SOUVENIRS D’AFRIQUE: Arts of Africa from the Collection of Janine and Josef Gugler
June 4 – October 13, 2019
Opening Reception recorded by UCTV. September 5, 4:30 – 7pm
Guest curated by Christopher B. Steiner, Lucy C. McDannel ’22 Professor of Art History and Anthropology, Connecticut College
SOUVENIRS D’AFRIQUE features works recently donated to the Benton from a large collection of African art and material culture acquired beginning in the 1960s by UConn Professor Emeritus of Sociology Josef Gugler and his wife Janine Gugler. Many of the works were collected in situ during Professor Gugler’s field research in Nigeria, including a number of Igbo masks and sculptures purchased directly from the artists. Other works represent object types and styles typical of works available in the African art market during the mid to late 20th century. The exhibition explores issues of indigenous cultural meaning, aesthetic value, authenticity, and the history of American and European interest in the arts of Africa.
The Gugler collection encompasses a wide range of religious as well as utilitarian objects such as masks, carved figures, textiles, chairs, jewelry, dolls, household items, and musical instruments. Collected primarily in Western Africa, these works represent diverse ethnic groups, including Yoruba, Baule, Igbo, Dan, Hausa, and Senufo peoples. In addition to works collected by the Guglers, the exhibition features documentary video and photographs, as well as snapshots captured by the Guglers during their travels.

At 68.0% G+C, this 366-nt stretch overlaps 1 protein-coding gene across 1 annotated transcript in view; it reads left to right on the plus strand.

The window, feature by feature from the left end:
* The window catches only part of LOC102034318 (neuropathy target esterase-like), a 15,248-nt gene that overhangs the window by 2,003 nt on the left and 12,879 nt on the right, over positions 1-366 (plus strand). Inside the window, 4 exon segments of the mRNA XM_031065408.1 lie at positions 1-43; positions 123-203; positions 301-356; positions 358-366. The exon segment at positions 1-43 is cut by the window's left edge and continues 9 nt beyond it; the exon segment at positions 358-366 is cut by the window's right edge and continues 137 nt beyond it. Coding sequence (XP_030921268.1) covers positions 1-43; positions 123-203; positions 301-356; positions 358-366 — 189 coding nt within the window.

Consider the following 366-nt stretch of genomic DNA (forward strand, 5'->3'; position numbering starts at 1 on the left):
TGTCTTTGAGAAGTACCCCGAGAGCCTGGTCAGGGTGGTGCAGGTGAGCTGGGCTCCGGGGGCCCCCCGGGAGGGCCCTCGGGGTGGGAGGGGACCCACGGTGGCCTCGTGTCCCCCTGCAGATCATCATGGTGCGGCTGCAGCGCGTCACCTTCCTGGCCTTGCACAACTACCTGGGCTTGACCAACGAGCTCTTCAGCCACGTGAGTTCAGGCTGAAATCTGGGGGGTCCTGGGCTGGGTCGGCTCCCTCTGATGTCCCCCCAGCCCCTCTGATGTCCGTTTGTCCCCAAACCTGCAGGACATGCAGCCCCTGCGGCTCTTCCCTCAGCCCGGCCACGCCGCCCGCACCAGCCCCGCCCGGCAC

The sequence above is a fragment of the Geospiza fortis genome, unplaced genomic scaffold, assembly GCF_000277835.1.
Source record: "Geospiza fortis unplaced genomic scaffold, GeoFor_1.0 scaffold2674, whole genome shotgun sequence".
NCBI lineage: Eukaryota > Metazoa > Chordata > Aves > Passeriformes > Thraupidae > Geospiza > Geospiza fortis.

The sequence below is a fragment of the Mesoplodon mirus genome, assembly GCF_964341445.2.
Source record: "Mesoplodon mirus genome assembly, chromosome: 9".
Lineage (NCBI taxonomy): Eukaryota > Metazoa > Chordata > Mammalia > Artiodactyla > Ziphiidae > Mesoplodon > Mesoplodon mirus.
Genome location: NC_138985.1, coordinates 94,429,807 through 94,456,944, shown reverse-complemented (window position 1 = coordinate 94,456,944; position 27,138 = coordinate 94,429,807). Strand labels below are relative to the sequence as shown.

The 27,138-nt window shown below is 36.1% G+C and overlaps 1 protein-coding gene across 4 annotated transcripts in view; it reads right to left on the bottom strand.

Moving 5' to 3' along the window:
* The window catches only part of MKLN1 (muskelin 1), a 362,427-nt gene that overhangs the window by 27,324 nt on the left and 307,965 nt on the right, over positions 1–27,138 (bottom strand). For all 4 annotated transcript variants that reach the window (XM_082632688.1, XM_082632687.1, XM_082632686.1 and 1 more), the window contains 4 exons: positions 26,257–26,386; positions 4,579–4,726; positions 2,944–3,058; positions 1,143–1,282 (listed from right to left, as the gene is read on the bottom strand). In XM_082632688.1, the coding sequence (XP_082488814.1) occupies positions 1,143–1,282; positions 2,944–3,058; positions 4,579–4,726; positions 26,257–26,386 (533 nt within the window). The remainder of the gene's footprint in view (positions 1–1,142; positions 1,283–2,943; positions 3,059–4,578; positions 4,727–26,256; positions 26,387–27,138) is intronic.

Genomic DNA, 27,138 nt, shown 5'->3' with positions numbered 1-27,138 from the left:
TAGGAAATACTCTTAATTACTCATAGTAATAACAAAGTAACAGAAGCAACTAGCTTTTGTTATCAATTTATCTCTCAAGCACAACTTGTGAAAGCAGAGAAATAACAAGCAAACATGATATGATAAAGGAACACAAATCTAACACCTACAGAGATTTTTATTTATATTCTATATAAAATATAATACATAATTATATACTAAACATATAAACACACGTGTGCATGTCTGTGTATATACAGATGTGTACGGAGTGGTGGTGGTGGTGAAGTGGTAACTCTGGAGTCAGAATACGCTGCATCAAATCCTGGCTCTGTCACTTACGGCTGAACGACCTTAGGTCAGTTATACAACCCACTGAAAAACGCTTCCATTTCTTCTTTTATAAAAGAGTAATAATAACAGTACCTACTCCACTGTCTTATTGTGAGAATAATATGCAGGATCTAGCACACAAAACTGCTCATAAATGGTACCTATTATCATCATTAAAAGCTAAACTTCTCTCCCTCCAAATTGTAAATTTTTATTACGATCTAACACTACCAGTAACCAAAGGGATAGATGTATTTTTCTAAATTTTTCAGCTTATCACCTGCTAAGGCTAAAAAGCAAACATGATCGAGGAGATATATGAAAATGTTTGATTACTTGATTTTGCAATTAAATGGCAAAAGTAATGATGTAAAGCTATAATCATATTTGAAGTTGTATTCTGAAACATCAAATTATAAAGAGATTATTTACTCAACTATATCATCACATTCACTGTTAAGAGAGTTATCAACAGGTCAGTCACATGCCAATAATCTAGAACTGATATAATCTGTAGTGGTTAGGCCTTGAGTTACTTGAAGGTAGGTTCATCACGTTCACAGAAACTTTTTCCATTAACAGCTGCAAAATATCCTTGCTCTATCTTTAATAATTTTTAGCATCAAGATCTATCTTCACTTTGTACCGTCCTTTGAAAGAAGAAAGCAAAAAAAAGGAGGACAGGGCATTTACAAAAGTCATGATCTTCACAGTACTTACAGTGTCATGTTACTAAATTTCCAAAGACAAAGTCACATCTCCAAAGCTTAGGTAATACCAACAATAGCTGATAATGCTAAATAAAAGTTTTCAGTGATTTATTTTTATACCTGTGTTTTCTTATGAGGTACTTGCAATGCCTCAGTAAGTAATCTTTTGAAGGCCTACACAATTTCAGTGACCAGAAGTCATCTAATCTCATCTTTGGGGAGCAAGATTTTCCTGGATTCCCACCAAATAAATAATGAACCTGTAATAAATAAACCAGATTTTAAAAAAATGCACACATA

Professor Gugler joined the Department of Sociology at the University of Connecticut in 1969. In Storrs, Janine Gugler maintained an active art-making practice, working primarily as a printmaker. She also taught courses on African art and expressive culture. Josef Gugler is the author of numerous books on African culture and society, including Urbanization and Social Change in West Africa (1978), Cities, Poverty, and Development (1982), and African Film: Re-Imagining a Continent (2003). Professor Gugler retired from UConn in 2008.
ABOUT THE CURATOR
Christopher B. Steiner is Professor of Art History and Anthropology and Director of the Museum Studies Program at Connecticut College. His field research in West Africa focused on the construction of value and meaning in art through transnational exchange, resulting in numerous articles and his award-winning book African Art in Transit (Cambridge University Press, 1994). He is also the co-editor of Unpacking Culture: Art and Commodity in Colonial and Postcolonial Worlds (University of California Press, 1999), Perspectives on Africa: A Reader in Culture, History, and Representation (Wiley-Blackwell, 2010), Africa in the Market: Twentieth-Century Art from the Amrad African Art Collection (Royal Ontario Museum, 2016), and A Companion to the Anthropology of Africa (Wiley-Blackwell, 2018). Currently, Dr. Steiner is working on a book for the Peabody Museum (Harvard University) about their collection of Liberian masks and material culture acquired in the mid-20th century by American medical missionary Dr. George W. Harley.